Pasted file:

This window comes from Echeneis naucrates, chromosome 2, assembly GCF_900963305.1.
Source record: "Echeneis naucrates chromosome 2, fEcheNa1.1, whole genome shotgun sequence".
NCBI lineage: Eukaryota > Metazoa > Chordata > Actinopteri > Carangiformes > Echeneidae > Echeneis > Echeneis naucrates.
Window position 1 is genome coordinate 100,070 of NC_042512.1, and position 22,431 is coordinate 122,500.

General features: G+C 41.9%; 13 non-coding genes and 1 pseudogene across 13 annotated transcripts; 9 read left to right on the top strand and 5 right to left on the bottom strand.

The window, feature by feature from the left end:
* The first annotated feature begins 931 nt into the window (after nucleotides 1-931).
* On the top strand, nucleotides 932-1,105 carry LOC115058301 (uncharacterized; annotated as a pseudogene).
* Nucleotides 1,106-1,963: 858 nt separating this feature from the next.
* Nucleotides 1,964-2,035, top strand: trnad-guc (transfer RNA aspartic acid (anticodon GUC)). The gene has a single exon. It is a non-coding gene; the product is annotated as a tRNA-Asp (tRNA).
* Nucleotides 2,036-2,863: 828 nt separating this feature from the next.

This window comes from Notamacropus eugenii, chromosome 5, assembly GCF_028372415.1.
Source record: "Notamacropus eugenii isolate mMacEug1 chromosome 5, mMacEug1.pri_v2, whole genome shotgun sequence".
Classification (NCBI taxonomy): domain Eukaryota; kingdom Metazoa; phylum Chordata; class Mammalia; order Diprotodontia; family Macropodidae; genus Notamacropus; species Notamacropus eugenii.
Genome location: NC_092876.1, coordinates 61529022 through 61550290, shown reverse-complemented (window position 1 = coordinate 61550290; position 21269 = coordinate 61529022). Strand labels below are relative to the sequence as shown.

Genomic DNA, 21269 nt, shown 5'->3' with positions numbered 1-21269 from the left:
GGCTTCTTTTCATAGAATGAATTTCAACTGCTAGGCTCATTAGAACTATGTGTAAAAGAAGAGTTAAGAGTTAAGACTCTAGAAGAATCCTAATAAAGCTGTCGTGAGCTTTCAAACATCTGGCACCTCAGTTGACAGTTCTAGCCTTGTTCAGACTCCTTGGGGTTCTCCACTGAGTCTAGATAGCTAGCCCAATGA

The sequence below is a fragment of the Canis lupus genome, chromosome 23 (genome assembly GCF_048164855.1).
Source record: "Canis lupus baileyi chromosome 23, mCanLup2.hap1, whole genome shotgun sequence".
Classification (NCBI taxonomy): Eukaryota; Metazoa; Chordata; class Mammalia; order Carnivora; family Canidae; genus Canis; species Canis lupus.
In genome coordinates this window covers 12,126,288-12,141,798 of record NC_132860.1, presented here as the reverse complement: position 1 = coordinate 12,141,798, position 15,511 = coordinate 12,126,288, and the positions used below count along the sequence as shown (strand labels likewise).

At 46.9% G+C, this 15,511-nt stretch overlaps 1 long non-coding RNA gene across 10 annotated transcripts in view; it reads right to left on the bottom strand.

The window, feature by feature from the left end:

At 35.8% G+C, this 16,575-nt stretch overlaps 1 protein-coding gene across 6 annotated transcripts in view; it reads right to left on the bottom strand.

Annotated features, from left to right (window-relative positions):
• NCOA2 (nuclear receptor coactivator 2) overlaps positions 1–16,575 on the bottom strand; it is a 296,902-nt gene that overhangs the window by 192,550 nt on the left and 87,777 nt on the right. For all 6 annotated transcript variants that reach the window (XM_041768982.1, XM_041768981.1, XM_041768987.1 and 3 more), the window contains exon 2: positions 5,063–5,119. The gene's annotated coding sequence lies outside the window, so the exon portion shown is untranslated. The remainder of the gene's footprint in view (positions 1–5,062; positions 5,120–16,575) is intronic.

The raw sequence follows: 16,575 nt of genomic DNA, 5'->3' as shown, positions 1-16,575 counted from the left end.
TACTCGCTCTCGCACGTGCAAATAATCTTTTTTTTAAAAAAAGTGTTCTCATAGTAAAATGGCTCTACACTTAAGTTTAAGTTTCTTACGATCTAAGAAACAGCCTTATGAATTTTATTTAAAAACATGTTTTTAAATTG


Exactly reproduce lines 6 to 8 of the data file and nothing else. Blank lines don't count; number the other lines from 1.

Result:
The window, feature by feature from the left end:
* The first annotated feature begins 931 nt into the window (after nucleotides 1-931).
* On the top strand, nucleotides 932-1,105 carry LOC115058301 (uncharacterized; annotated as a pseudogene).